Ask Adele: August questions
Monday, August 18, 2014
Posted by: Joy Ingram
Adele Allison is the National Director of Government Affairs, SuccessEHS, a Division of Greenway. SuccessEHS is a non-voting member of NWRPCA
Big Data’s Role in Healthcare
I read an article that spoke to the uptick in adoption of health IT by healthcare professionals through programs like meaningful use. More and more we are seeing integration of such things as lab results, vitals, and encounter notes into a digital format. How will all this new data impact providers and does it play a role in healthcare reform?
What a great question and actually the subject of data is one of my favorite topics simply because it lends itself to measurable improvement!
Big data is making its debut in healthcare. As the country moves through reform, data is playing a growing role in a national movement from transaction-based to performance-based payment models. Public transparency is also beginning to directly link providers to data supporting treatment benchmarks, outcomes and patient experience scores. Formulating a strategy to advance with the industry becomes essential at a time when medicine faces a barrage of changing healthcare policies; and, strong data captured at the point-of-care will lead to clear-cut, measured performance under various federal and commercial programs. What can an organization do to position for advancing "Big Data?"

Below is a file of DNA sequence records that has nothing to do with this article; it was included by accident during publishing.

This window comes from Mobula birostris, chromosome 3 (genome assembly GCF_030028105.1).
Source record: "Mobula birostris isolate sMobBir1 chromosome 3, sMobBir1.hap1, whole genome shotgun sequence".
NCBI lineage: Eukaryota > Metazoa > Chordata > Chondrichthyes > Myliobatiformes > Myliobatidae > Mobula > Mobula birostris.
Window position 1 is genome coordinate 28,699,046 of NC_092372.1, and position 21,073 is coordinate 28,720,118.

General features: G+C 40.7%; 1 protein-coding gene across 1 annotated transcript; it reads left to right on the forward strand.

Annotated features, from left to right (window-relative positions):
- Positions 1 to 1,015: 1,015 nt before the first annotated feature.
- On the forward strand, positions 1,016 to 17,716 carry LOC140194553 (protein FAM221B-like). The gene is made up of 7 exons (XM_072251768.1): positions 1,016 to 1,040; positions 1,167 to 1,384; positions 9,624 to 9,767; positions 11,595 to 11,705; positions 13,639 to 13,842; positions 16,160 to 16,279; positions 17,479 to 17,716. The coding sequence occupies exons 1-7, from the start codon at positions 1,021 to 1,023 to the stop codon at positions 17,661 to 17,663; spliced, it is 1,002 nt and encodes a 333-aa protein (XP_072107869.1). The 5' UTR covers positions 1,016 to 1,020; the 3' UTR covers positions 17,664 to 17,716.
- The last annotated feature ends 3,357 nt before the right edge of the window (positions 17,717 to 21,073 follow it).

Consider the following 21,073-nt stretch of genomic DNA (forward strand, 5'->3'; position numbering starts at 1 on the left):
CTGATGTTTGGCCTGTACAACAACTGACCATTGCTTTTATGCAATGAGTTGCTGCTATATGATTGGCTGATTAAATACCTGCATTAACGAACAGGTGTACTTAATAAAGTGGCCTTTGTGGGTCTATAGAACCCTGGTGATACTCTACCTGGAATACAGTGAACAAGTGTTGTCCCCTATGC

In 2012, Gartner, Inc., an information technology research and advisory firm, established the 3 V's of Big Data: Volume, Velocity and Variety. Recently, organizations have added an additional element to defining big data – Veracity. To create value from data, drive a cultural shift and move into ongoing process improvement, organizations need to maintain an actionable, evolving plan that squares off against the 4 V's of big data. So, let us look at each of these components.
Volume is about having large stores of data. Medical practices have this inherently to some degree in such areas as claims management, scheduling and accounts receivable. Most of this information is transactional requiring small amounts of storage. As organizations strive for larger volumes of data, conventional IT networks may have to be expanded and distributed for useful queries to occur. This is where hosting or other alternatives to traditional infrastructures may make more business sense; networks designed to cope with big data analytics like data warehouses or those with parallel processing architectures such as used with Apache Hadoop-based solutions.
Velocity is a measure of just how quickly the data comes into an organization and is delivered to a decision-point in a workflow. The rule of thumb: You want timely delivery of data from the point of entry to the point of decision-making. Mobile technologies and the Internet are doing much to address streaming of data to an end-user on the move – the clinician. However, a cautionary note is important. Mobile devices must be void of any stored protected health information (PHI) to mitigate the risk of breaching HIPAA. Velocity is also a measure of the speed with which clean data moves into your bulk storage network for processing and use at a later date, a process discussed more fully under veracity below.